Rick Howard: Yeah. The way I would do it is, as soon as I implemented a feature of that idea, I would then go back to my risk calculation, okay, and say, Have I reduced the probability by a point or two because I did this? And then you look at, oh, I did the people part. How much more would I get if I do the devices, right? So that's really a risk design now, not just a best practice, right? And so you could do that for every decision you make about your InfoSec program deployment.
Perry Carpenter: Yeah. And then where does things like threat modeling and tabletop exercises and all of that fit within this so that you're refining your thoughts and potentially discovering new avenues of attack or -- or strategies for resilience that maybe you haven't thought of before?
Rick Howard: Yeah. I kind of got those in two different buckets. One for threat modeling, I put that into my intrusion kill chain producer strategy. And I am not as concerned about finding new undiscovered things yet because most of us don't deploy preventive controls for the things we know.
Perry Carpenter: True.
Rick Howard: So I'm going to focus on those 150 nation states that we know about, all right. And then I'll go from there. That'll be my first year in the seat. For tabletop exercises, I have that in the resilience strategy. It's one of the tactics for my resilience strategy. And I've done a bunch of these in my career. I'm sure you have, too, Perry. But what I've boiled it down to is we want to get the executives in the room to run some scenarios by them. And the idea is that we're not trying to come up with every known scenario, we want to train the executive to be driving towards a specific outcome of whatever crisis we are doing. Because whatever plan we come up with is going to be thrown out as soon as the bad thing happens because we're going to start making audible decisions. But if you train your executives, that we're trying to keep the business running, regardless of what bad thing happens, that's the outcome that's desired. And we want to get them used to that in a tabletop exercises. Now, you know, Perry, it's difficult to get senior executives into a room for a day or two of scenario planning. I found that doesn't work that well. But what I found that worked for me, my own personal trick is every -- two or three times a year, I would invite them to lunch that I would pay for because even senior executives like a free sandwich and a salad, right?
Perry Carpenter: Right.
Rick Howard: And only spend an hour or so walking through a scenario, okay? And then it'd be my job to -- to keep track of everything going on. But just get their feedback on our current plan, what they would do, how they would change the current plan because they didn't realize what they were talking about, and just iterate on that over and over again, again, training them to come up with ways to make the business survive, okay, and not worry about each specific scenario.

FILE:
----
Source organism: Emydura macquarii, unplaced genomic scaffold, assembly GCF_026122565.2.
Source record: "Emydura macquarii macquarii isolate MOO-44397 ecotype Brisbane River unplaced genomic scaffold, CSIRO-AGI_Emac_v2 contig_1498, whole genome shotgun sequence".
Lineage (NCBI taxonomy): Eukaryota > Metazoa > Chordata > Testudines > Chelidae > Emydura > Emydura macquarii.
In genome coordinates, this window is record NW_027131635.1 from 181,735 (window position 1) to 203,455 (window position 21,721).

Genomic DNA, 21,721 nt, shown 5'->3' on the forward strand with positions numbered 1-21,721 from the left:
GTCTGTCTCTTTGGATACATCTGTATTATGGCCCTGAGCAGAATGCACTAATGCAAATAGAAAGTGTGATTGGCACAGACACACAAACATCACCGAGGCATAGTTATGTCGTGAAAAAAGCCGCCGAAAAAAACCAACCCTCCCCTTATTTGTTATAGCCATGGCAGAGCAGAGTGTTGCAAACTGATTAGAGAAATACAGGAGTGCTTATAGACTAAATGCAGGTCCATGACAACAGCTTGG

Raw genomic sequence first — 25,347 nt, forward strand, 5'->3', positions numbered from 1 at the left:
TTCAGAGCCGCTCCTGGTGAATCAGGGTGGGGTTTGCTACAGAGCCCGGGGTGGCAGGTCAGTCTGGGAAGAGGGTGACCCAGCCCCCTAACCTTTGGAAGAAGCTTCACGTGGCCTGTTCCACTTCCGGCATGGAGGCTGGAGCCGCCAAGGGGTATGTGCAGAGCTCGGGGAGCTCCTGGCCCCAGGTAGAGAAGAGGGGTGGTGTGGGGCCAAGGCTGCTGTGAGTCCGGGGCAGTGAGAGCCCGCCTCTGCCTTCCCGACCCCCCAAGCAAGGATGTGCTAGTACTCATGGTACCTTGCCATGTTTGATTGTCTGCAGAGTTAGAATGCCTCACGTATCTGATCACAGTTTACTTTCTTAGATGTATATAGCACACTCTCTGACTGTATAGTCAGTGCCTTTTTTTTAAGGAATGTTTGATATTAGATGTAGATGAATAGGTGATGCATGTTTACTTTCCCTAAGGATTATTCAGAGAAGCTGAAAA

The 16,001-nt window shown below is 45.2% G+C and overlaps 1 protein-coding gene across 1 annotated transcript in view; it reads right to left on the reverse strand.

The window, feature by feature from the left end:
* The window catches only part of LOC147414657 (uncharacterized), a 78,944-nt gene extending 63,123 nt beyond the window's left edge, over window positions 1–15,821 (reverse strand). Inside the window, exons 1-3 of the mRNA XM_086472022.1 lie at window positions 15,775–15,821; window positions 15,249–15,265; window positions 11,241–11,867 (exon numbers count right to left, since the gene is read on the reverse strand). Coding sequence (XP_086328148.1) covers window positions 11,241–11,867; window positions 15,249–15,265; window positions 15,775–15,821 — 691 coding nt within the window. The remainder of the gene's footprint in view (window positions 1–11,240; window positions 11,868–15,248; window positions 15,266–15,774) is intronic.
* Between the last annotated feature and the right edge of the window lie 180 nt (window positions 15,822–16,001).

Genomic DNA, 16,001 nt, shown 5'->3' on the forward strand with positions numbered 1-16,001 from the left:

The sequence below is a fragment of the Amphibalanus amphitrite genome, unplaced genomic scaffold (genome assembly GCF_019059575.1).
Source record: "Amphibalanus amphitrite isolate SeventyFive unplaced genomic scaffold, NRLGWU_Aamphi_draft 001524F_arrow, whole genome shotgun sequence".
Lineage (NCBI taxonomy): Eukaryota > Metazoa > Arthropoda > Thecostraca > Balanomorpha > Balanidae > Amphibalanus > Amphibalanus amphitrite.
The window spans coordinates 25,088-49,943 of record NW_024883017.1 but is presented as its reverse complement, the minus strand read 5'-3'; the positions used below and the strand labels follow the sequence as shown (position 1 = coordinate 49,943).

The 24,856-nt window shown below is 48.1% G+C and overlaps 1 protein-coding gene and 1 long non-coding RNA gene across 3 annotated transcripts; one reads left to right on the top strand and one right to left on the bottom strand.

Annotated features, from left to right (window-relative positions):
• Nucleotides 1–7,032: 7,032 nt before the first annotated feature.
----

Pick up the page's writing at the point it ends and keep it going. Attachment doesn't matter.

Perry Carpenter: Okay. I think the last question that I really want to hit on is for people in the industry, whether they're new, whether they've been around for a while, what is a -- a framework of thought or maybe just a constant filter that you would want everybody to have? Like, if you could say adopt this mindset as you go around your daily job, what would be that thing that you would want to advocate for?
Rick Howard: That's a great question, right? And I've seen this in the industry over and over again. People want to do everything because they're worried about everything. I would focus them on the strategies they've chosen. I would prefer they use my first principle strategies. But whatever strategy they are using, let's say they're using the NIST cybersecurity framework as their strategy, we can have an argument about why it's not a strategy. Let's say they're using that, all right. Every ounce of resources that the InfoSec team has should be poured into that strategy. If you are not, if you're doing something that's extraneous from that strategy, you're wasting resources. So focus on the strategy that you decided, and focus everybody -- purpose, and that will make it much more efficient as you go down the line.
Perry Carpenter: All right. Yeah. So kind of avoid distractions, avoid the new blinky light of the year that comes out.
Rick Howard: Yeah.
Perry Carpenter: And just stay focused. And I liked the way that you say that is, when you think about all of the things that everybody knows that they should do, for some reason, we're not good at doing the thing that we know should be done by everybody. We're really good at getting distracted and doing POCs for a lot of the things that are new and sexy that we can easily go spend a couple hundred grand on and just say, Oh. I did something. Oh, I put a black box in my system that may or may not actually pay off on the long-term strategy that I said we need to do.
Rick Howard: That is so true. I mean, just take a look at the technology you already have deployed. I guarantee you you're only using about 20% of it.
Perry Carpenter: Yeah.